Album Review: Method Man, The Meth Lab

meth lab

Method Man

The Meth Lab (to be released August 21, 2015)

Method Man might be the greatest rapper to never give us a classic solo LP.

Now I’d never question Mr. Meth’s legacy — his voice has been part of some of the greatest rap records ever recorded. Along with his Wu-Tang Clan brethren, his lyrics revolutionized hip-hop in the 90s, giving us game-changing landmarks like Enter the Wu-Tang (36 Chambers) and Wu-Tang Forever. And that’s not even counting endless guest verses on rap and R&B records, along with his collabos with fellow buddha brother Redman.

The man’s credentials are unmatched, but besides his strong debut Tical, Meth’s solo discography has always left a lot to be desired.  The Meth Lab, Meth’s first solo album in nearly a decade, doesn’t aim to be a modern day classic though, instead it seems to simply cement Meth as one of NYC’s elite MCs.

And that’s fine. The problem is, we don’t hear enough of Meth.

On the album “Intro,” Meth makes the album’s intentions clear — this is a showcase of Staten Island talent, recorded in SI and speaking for SI. Over the albums 19 tracks (!!!) Meth shares the mic with nearly two dozen artists, mainly longtime cohort Streetlife and Hanz On (aka, the guy who punched out Joe Budden for Raekwon).

That doesn’t mean Meth gets overshadowed. The second he makes his presence felt on the threatening title track, he proves that NO ONE rides a beat like the Iron Lung. “All that pretty boy rap ain’t where I’m really at,” Meth spits on “2 Minutes of Your Time,” the only solo offering on the album. There’s no emo beats here — and not once will you hear MUSTARD ON THE BEAT HO. It’s wall-to-wall gritty boom-bap.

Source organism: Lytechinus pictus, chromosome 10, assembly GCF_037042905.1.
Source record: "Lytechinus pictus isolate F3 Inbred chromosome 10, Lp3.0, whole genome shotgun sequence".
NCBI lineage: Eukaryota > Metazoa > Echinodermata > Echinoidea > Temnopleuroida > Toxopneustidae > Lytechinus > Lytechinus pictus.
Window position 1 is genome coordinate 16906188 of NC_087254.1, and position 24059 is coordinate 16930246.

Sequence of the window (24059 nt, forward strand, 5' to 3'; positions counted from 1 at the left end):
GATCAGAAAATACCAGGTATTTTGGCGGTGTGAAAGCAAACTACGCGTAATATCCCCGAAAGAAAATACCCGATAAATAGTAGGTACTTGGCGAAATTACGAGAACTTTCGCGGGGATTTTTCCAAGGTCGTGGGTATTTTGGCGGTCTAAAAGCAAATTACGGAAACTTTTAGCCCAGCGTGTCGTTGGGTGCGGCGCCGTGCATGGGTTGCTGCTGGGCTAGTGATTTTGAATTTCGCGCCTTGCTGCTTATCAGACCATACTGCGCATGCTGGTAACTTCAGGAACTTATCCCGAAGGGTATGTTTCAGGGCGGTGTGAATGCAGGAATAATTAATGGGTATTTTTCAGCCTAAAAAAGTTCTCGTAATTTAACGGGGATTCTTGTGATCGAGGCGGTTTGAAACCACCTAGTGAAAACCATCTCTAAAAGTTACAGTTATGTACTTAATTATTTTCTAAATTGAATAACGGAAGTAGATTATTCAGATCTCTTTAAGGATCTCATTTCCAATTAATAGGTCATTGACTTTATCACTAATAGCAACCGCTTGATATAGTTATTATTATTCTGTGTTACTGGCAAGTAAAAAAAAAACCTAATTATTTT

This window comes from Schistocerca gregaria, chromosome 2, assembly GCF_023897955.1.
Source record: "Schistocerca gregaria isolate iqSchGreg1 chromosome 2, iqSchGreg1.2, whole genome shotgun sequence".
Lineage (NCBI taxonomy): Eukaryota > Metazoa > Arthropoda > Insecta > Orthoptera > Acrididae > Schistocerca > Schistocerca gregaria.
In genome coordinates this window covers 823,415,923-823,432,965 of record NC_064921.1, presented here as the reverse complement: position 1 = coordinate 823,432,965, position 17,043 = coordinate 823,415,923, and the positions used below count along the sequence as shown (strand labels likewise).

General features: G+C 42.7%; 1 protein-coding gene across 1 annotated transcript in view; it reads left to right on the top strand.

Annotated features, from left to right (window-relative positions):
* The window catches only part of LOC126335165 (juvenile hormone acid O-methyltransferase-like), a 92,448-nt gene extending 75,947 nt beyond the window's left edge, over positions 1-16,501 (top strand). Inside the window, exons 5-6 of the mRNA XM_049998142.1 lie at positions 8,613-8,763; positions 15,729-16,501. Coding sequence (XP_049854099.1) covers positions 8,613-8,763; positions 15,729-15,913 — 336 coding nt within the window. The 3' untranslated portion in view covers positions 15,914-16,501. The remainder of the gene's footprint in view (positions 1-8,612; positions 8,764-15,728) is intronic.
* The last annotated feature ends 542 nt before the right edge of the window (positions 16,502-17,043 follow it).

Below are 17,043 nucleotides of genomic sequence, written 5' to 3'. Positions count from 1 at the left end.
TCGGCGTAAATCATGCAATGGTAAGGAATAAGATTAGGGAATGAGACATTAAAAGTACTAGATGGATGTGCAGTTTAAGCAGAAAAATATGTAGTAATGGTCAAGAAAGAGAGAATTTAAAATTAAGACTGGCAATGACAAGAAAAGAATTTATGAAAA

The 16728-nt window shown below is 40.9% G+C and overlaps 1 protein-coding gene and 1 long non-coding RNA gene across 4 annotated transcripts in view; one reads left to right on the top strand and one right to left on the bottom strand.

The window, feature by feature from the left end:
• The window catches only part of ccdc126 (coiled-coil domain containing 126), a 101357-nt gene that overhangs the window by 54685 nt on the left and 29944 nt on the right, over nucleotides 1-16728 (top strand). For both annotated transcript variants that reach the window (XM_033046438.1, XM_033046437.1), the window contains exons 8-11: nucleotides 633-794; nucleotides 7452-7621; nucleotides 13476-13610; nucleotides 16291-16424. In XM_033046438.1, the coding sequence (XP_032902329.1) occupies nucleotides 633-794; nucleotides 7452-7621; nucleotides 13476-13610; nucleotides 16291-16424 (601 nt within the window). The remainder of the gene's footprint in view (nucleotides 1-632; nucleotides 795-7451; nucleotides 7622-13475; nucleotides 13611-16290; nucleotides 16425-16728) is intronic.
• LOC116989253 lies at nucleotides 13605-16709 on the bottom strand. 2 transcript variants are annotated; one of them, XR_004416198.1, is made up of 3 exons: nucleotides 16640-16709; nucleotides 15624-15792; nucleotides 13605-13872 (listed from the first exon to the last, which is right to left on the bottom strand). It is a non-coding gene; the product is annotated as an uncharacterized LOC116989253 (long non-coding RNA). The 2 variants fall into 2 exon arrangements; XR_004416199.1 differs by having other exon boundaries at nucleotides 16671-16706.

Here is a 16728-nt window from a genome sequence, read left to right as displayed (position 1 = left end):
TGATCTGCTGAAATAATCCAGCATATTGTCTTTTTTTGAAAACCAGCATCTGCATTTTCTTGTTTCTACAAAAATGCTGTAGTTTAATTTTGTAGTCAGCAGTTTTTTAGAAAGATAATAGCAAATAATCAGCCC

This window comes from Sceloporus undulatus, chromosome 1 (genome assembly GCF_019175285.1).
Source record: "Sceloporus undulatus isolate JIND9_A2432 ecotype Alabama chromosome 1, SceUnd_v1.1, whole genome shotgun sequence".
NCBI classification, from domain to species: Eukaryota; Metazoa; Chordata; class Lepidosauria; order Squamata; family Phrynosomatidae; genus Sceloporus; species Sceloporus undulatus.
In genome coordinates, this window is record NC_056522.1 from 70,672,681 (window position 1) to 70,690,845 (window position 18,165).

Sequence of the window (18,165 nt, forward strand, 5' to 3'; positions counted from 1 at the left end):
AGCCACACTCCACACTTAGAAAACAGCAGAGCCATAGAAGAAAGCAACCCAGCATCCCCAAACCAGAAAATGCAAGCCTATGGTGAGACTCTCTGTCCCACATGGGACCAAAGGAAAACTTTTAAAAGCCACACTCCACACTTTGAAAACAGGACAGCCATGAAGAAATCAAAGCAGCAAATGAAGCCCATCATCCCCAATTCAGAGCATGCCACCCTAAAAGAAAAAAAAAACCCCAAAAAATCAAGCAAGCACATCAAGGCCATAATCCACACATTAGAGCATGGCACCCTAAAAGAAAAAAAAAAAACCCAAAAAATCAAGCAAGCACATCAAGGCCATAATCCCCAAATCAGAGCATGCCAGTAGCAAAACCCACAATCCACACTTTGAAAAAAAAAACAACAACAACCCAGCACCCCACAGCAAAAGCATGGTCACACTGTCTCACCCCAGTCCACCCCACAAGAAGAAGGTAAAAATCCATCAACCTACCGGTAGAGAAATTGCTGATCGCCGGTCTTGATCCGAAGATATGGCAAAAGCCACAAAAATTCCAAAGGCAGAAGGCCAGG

And, as I mentioned before, Meth has lots of help here. The Wu is in the building for “The Purple Tape,” where Rae and Inspectah Deck turn the clock back to 1995, with Deck dropping and especially fiery verse. Redman proves he’s still got a Hefty bag full of punchlines on “Straight Gutta” (“everything dirty, wear a rubber for the come-up”) and of all the new voices scattered throughout the album, I thought iNTeLL showed the most promise on “Intelligent Meth.”

Still, the album’s main drawback is its massive scope. The ever-present gritty production starts to wear thin about midway through the album, that’s why the aggressive guitar on “Soundcheck” and the Asian feel of “So Staten” is such a welcome departure. Even the sinister yet soothing “Water” maintains the dark mood without sounding like Hood Mixtape Beat #345. Also, the crushing number of guests — most tracks feature at least three features — bogs down the flow, especially when some guests can’t keep up with the star attraction.

And speaking of the star, Meth’s star power really shines on every track. For instance, “What You Getting Into” nearly lulled me to sleep until Meth pops up to bombard the beat as only he can. He’s still got it, there’s just not enough room on The Meth Lab for him to showcase it more.

Meth ends The Meth Lab with a promise that his long awaited Crystal Meth album is still on the way. Maybe that will be the solo album Meth truly deserves.

Best tracks: “Straight Gutta,” “Water,” “Soundcheck”

3 stars out of 5


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